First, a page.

I have touched the divine in Athens on a Saturday night. I have been baptized in Jim Beam and Coke after a kick went through the uprights at the final gun. I have seen the face of God at the old Gator Bowl in Jacksonville, the day my alma mater, Georgia, beat Florida when Florida was No. 1 in the country. Thousands of fans ran down onto the field, and all of a sudden there was the Lord, kneeling beside me as we dug up chunks of turf. We headbutted each other, then hugged.
People say all the time that college football is a religion in the South. Some coaches take that literally. They drench their teams in pregame prayers and locker-room posters quoting from Ephesians, despite what their universities say about the separation of church and state.
But college football in the South is not religion, exactly. What we get out of it is more spiritual. It’s the search for something bigger than ourselves. It’s the hunger for that rare and precious moment of transcendence.
We love college football more in the South for the same reason we go to church more in the South. More than any other part of the country, we need to believe in a higher power. We need deliverance from the South’s many sins. We need to feel forgiveness for those who look down on us, and to be forgiven by those we look down upon. We need hope for the future in a place that can feel so bound by the past.
So we build our concrete temples and sing our common hymns and wait for a moment to carry us away.
Four seasons ago, Georgia played Oklahoma in the Rose Bowl, a semifinal on the way to the national championship. I was watching at home with a roomful of friends. It was one of the greatest games ever played. In the second overtime, the teams tied at 48, Georgia running back Sony Michel took a direct snap, swept left, slipped between two defenders…and suddenly, at the 20-yard line, there was nothing between him and the end zone.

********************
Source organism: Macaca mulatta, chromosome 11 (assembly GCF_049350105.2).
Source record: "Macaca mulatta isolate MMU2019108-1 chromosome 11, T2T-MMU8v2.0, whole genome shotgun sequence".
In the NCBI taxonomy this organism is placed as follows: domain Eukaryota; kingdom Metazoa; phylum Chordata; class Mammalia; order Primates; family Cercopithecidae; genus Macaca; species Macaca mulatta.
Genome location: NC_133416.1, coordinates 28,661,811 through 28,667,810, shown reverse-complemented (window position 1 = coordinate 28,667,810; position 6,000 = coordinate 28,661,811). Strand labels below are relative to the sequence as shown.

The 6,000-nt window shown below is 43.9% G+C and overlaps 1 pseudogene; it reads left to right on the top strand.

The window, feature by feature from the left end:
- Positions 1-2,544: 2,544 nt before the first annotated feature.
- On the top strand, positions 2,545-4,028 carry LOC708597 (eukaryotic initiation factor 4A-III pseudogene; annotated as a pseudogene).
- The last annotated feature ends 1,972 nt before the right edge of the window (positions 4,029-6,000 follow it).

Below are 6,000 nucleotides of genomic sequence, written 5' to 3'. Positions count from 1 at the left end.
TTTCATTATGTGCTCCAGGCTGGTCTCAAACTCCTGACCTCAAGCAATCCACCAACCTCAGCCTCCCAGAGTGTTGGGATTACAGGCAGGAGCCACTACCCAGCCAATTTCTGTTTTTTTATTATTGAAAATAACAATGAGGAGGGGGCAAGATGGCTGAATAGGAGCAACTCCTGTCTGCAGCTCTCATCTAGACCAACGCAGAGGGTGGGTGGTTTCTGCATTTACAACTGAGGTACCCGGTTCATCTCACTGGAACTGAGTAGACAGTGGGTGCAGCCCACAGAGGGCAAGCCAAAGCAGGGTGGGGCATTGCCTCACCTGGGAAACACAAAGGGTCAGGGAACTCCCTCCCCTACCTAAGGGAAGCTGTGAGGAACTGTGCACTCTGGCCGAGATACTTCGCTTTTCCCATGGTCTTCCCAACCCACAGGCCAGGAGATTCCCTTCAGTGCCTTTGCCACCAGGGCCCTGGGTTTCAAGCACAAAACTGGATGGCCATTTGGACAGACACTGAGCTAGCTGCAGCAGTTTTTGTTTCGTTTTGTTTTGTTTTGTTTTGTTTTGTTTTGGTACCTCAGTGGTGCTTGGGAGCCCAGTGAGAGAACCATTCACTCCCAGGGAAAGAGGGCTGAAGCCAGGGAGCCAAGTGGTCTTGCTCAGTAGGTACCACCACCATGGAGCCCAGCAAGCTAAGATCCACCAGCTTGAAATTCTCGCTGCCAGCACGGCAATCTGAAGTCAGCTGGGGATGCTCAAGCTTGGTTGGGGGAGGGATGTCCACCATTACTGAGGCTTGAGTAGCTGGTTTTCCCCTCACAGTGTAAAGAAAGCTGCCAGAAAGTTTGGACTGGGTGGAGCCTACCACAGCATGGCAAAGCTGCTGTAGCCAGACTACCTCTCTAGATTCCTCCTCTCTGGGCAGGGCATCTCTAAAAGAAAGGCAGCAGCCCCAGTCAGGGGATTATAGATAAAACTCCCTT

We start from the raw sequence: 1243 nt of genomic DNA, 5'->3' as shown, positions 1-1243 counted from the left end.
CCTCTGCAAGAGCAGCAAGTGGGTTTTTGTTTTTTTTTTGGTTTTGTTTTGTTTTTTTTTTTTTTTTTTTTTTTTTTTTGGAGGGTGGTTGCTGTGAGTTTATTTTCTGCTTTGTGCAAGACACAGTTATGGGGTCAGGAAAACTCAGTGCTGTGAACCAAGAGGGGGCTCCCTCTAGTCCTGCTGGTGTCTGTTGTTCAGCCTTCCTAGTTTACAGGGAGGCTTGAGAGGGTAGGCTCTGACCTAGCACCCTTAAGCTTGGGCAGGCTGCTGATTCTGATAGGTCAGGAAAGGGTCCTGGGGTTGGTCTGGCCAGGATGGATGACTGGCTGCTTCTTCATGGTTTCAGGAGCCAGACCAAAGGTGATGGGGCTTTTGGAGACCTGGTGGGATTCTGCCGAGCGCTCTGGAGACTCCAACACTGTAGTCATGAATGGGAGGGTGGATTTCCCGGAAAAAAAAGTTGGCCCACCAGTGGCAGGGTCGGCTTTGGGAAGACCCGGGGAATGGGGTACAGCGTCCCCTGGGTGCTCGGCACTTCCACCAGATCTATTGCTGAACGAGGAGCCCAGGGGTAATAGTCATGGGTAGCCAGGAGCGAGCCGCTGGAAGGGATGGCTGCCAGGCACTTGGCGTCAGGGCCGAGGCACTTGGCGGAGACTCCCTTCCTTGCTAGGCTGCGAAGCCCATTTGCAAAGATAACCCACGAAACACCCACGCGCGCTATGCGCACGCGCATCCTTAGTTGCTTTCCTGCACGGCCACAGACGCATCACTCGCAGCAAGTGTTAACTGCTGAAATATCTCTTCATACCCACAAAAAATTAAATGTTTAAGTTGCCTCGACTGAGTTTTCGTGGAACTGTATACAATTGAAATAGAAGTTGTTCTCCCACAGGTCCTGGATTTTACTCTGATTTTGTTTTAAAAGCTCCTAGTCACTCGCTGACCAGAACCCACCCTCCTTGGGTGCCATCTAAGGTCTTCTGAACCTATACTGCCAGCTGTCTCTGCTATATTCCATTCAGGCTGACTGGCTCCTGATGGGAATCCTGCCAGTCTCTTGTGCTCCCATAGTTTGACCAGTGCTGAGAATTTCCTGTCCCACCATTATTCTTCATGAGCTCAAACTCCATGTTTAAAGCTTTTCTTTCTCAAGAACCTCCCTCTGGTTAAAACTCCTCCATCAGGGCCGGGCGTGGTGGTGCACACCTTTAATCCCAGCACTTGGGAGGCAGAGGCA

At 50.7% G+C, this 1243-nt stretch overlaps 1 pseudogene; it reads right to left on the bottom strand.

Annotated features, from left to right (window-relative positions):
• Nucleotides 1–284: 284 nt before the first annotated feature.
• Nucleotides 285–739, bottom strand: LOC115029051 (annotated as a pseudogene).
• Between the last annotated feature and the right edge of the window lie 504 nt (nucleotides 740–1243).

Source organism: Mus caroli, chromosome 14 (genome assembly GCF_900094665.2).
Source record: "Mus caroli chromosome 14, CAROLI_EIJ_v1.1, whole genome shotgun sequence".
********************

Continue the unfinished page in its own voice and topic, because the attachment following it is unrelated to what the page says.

Those few seconds, between the time Michel broke free and the time he crossed the goal line, were as close to spiritual ecstasy as I’ve ever known. It was the feeling we all search for in life—a moment of pure joy, a glimpse behind the curtain of heaven.
I’m a churchgoer. I’ve got a lot of unanswered questions, and some days I have doubts, but I believe in the soul and I believe the world we live in was a creation instead of random chance. I believe in redemption, because if you live in the South, you damn sure better.
College football rewards those who believe. A lot of it, on and off the field, resembles the Old Testament—nasty and brutish and tedious. But you live through the Old to get to the New. And one Saturday night, late in the game, your man breaks into the clear. You rise and shout. Rapture.